In the Mexican tradition, the masked luchadores’ identities are well-kept secrets. When they appear in public or whenever they are being photographed, they wear their masks. When I was given access to the backstage, I was warned that I was not to take photos that could reveal the identity of the masked luchadores. When I photographed the training sessions, they all made sure that they had their masks on, even though during normal training sessions, they don’t usually wear their masks.

By contrast, the identity of the American wrestlers who participate in lucha is already known and therefore wearing a mask is an option.

Also, in contrast to the American style of wrestling, lucha libre is known for its spectacular aerial moves, where the fighters use the ropes around the rings to propel them onto the air in spectacular flying acrobatics.

Young people in mariachi clothes with instruments
Young mariachis provide musical interludes between fights, highlighting the spectacle’s Mexican heritage. They are part of a festival called Mole de Mayo held annually in Chicago. (Nima Taradji

You were born in Iran and lived in France for a while before moving to the US. Can you tell about how this journey has informed your photography?

At the outset, these facts have made me cognizant of the existence of different cultures that are all no more or less important than each other — they are simply different outlooks on societal interactions. There is no question that having lived in more open societies and having had access to a broad range of opportunities in terms of schooling, access to movies and books of different and varied nature, have had an effect on my outlook on life.

For example, I remember seeing an exhibition of photography by William Klein, an American-born photographer living in Paris, when I lived in France in the mid 1970s. I was 16.Those photos changed my vision about photography all together. It showed a new approach referred to as “street photography” and I became enthralled with it. It included the notion of the decisive moment, something  generally known as a moment in time when all the objects in a photograph come together spontaneously in a certain specific and unique way to form the essence of the event photographed. Before that time, I had a more general approach to photography. After having seen Klein’s photography, I became more focused on what I wanted to see in my photographs. That is, I focused more on people, their interactions with each other in the public arena and their relationship with the spaces they occupied.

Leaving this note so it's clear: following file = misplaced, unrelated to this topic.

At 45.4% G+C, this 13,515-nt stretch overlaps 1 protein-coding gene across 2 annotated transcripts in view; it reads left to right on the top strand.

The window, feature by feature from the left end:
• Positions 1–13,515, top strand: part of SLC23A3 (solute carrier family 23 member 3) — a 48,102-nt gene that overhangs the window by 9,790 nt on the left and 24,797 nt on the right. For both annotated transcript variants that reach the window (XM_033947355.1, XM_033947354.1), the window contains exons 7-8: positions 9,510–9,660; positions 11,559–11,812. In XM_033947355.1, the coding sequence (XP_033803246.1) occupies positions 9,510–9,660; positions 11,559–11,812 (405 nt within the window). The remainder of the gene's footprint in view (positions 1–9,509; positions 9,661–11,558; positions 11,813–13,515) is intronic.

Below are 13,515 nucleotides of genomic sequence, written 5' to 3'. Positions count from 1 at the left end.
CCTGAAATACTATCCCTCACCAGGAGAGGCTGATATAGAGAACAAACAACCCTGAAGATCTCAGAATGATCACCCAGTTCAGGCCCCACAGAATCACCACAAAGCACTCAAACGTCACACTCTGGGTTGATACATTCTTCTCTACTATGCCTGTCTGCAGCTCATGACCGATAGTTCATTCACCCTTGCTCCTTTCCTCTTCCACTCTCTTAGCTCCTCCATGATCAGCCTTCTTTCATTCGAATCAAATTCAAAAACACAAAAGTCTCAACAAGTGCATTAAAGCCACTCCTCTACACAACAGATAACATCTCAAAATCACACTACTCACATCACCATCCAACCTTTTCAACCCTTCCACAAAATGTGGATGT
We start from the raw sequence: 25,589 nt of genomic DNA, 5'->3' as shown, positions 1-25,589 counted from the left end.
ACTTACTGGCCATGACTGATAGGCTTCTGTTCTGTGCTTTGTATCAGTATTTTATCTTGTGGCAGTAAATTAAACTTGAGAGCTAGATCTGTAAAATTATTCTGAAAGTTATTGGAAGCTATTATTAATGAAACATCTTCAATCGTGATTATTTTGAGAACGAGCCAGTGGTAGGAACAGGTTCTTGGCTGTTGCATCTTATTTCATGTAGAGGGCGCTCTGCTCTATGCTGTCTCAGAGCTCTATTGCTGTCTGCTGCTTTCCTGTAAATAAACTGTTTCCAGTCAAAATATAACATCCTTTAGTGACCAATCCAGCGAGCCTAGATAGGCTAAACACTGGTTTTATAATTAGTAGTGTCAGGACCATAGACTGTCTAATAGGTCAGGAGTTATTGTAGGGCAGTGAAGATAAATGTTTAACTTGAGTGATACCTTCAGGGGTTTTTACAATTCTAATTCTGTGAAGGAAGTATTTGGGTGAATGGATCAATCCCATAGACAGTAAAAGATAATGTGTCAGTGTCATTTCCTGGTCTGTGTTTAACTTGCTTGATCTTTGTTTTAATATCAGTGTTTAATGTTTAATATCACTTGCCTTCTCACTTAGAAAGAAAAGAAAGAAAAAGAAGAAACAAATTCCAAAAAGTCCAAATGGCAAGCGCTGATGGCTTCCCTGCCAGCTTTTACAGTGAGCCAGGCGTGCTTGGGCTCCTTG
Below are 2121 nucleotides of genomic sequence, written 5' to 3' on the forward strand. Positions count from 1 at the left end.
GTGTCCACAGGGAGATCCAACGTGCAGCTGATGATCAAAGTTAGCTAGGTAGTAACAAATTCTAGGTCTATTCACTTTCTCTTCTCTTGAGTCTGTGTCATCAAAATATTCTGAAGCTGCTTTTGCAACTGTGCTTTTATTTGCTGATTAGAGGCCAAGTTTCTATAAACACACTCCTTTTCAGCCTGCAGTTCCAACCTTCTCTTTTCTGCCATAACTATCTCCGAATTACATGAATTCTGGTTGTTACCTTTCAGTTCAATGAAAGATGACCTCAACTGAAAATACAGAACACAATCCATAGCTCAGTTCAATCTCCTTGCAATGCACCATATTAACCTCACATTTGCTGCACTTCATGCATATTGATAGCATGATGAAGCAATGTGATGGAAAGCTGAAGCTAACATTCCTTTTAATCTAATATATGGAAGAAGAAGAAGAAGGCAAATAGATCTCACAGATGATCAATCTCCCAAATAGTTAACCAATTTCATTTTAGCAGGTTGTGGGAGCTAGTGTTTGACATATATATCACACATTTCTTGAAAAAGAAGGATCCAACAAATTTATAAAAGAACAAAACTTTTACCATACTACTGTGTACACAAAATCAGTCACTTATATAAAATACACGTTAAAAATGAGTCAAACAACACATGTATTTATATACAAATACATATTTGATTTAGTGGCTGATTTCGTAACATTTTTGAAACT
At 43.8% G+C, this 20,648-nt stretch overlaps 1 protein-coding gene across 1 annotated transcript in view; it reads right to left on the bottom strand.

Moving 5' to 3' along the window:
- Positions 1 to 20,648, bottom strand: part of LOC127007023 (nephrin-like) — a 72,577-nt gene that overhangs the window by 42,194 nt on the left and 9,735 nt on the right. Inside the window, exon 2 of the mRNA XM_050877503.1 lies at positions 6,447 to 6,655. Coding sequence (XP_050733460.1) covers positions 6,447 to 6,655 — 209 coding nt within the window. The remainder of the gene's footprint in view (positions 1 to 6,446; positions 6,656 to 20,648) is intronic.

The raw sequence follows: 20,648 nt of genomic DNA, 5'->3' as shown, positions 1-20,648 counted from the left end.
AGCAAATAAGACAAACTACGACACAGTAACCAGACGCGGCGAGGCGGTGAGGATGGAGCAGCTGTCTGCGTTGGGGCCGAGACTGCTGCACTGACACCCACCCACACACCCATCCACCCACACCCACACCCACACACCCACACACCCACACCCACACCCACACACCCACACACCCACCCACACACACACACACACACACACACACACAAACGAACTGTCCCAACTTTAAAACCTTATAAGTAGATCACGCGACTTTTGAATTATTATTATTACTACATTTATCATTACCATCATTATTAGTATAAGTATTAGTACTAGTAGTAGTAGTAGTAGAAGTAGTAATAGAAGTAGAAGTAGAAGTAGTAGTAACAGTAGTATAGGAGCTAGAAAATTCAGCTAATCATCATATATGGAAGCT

When contemplating the places I have lived — aside from Iran — in southern France, Texas, Los Angeles and now in the Pilsen neighborhood of Chicago, the Latino culture has been prevalent in all these areas. In all these places, I was exposed to the Catholic pageantry, the spectacle of religious traditions as performed in churches, the religious characters and the theatrical display of religious suffering (for example in re-enactment of religious event such as the Via Crucis). I see a parallel between the religious theatre — I use the word theatre not in a pejorative way but simply to refer to enactments of religious traditions — and the theatre of lucha. When looking at religious events and lucha one can hardly not notice the parallels: the struggle between good and evil, the pageantry of various characters and the suffering — seemingly real — of those characters engaged in their struggle.

I attempt to capture these public events in the spirit of “street photography,” as I saw with William Klein.

Jesus Christ represented on cross in shrine
>Religion is an ever-present staple wherever lucha is performed. Belief in God is strong amongst the luchadores. Merchants in Chicago sell religious items next to caps naming the places of origin of Mexican immigrants. (Nima Taradji)

Join us for a conversation about lucha libre and other traditions that are transformed as they cross borders. Nima Taradji is discussing his work and life with us in the Global Nation Exchange on Facebook. He’s the first  to join us in a series of conversations about the  moments when different immigrant groups interact in the US. How are we different and how are we similar — and how do we create new American traditions?

Luis Marentes is a professor of Latin American and US Latin@ Literature and Culture at the University of Massachusetts Amherst. Nima Taradji is his brother-in-law and, like in this Q&A, they travel together and exchange perspectives about the ways cultures cross. See more of Taradji’s photography of lucha libre in Chicago on his website.


From PRI's The World ©2017 PRI